It’s not too late. In the spirit of procrastination, I offer my last round-up of products. Mail order these suckers “rush” or stop by your local music store, and you’ve still got time. (Or, if you’re really lucky, you’re giving to someone like me with a January birthday and the “holiday season” just extends onward and onward.)

Here’s the rules: all gifts are about US$200 and under (street). Sound tough? Not at all: there’s lots of good gear that can be had on the cheap — cheap enough to buy yourself. (I definitely want a Rock ‘N Rhodes Christmas; more on the fantastic site this shot is from in a separate story.)

Now, we proudly present some of CDM’s favorite musical tools and toys of 2005, as part of our Gifts You Should Buy Yourself if No One Else Does:

Great Drum Pads

Everyone should have a MIDI drum control surfaces. They make sampling, sound triggering, drum programming, sequencing VJing, and countless other tasks absurdly more fun. And if you’ve got one, you should get another. (Two can be a productivity boon for some tasks, like controlling video or loop scenes and clips.) There are two can’t-lose 16-bad USB/MIDI drum pads available. Akai Professional’s MPD16 is my favorite for the feel of the pads, with the same pads and level switches as the legendary MPC series. M-Audio’s Trigger Finger feels great, too, though, and earns extra points for pre-programmed maps for Live, Reason, and drums, and assignable knobs and faders for real-time control. Street price: About US$200.



Great Drum Software

If you’re serious about sampled drums, one instrument stands above the rest. Native Instruments’ Battery is simply the most versatile, powerful drum instrument I’ve used. If programming percussion isn’t your idea of a good time, it includes 3.5 GB of samples on DVD to get you going. Street price: About US$200.


Fun Keys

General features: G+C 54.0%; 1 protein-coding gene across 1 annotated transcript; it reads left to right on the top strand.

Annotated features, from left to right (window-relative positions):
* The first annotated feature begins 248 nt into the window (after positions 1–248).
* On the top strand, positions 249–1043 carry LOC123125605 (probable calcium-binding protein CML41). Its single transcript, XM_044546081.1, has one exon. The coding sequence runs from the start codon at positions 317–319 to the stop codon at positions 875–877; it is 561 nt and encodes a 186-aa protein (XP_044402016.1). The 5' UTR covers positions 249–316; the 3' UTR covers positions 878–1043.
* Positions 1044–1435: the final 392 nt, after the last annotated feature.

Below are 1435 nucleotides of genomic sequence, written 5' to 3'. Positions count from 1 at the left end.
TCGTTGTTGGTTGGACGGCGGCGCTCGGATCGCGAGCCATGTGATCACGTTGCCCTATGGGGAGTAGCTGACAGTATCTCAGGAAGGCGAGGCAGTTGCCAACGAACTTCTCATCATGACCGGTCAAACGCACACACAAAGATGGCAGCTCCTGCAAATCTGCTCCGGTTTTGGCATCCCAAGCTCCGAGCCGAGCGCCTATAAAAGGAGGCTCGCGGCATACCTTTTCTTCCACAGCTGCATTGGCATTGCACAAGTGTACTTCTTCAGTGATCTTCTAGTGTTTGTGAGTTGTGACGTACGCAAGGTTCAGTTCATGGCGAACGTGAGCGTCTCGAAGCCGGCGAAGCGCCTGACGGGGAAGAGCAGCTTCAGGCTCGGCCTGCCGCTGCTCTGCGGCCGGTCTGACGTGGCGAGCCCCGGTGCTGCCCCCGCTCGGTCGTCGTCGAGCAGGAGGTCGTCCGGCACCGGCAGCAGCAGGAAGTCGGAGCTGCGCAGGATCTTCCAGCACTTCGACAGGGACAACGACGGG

Shrunken two-octave keyboards too often play like toys and cramp your style, but not the Alesis Photon X25. It’s small enough to throw in a decent-sized bag (I use the generously-sized Crumpler bags to fit both a laptop and the X25), but unlike some of its competitors, it’s actually a keyboard you can love. Everything feels great, from the key action to the high-quality pitch and mod wheels to the continuous knobs — even Alesis’ choice of materials makes this fun to touch. As if that weren’t enough, Alesis throws in an infrared AXYZ dome so you can control your sound by waving your hand in the air above the keyboard, plus a basic audio interface. Everything’s USB-powered, so this is the perfect programming synth on the road, or a fun mono / analog / bassline keyboard for the studio. Circuit bend your boring current controller, and buy this. Street price: About US$200.



One of the Greatest Synths Ever

Software recreations of analog hardware rarely live up to the original. The Way Out Ware TimewARP 2600 (distributed by M-Audio) is one of the rare soft synths that does. From its obsessive attention to detail (thanks to a painstaking collaboration with the ARP 2600′s original creators and players) to the inclusion of all the original factory patches, this synth will satisfy lovers of vintage instruments. But that’s not why it really matters: it’s simply a brilliant design (even decades later) that’s perfect for live performance. Having it in convenient software form you can actually afford is just all the better. It’d look great with a bow around it. Street price: About US$200.

A Great Dynamic Mic

It’s such a cliche, that I don’t have anything to say about the Shure SM58 and its higher-end sibling the Beta 58A (the latter being a personal favorite of mine). Simply put, these are the mics you’ll want to croon into onstage. And like some of the other categories here, the more you have, the merrier. Street price: About US$100 for the SM58, $150 for the Beta.

After-Hours Musical Fun

Okay, I’ll admit it: this list appeals largely to specialists. But I’ll finish up with a series of games that will remind everyone you know why music is fun. Our friends over at Harmonix Music have created some of the best musical games ever, and they’re still at it. Guitar Hero (PlayStation 2 only) is an insanely fun guitar-playing game, complete with hardware controller. It could overtake Dance Dance Revolution and whatnot as the best musical game ever. But what if you don’t have a PS2 — and/or guitars aren’t nearly enough to embarrass your friends? Karaoke lovers like me can be seduced by the equally brilliant Karaoke Revolution Party for PS2, Xbox, and GameCube. Street Price: About US$80 for Guitar Hero (including the controller), $50 for Karaoke Revolution Party.


Have a happy holiday season, everyone. What will I be doing New Years’ Eve? Drinking champagne and playing with the TimewARP, that’s what!


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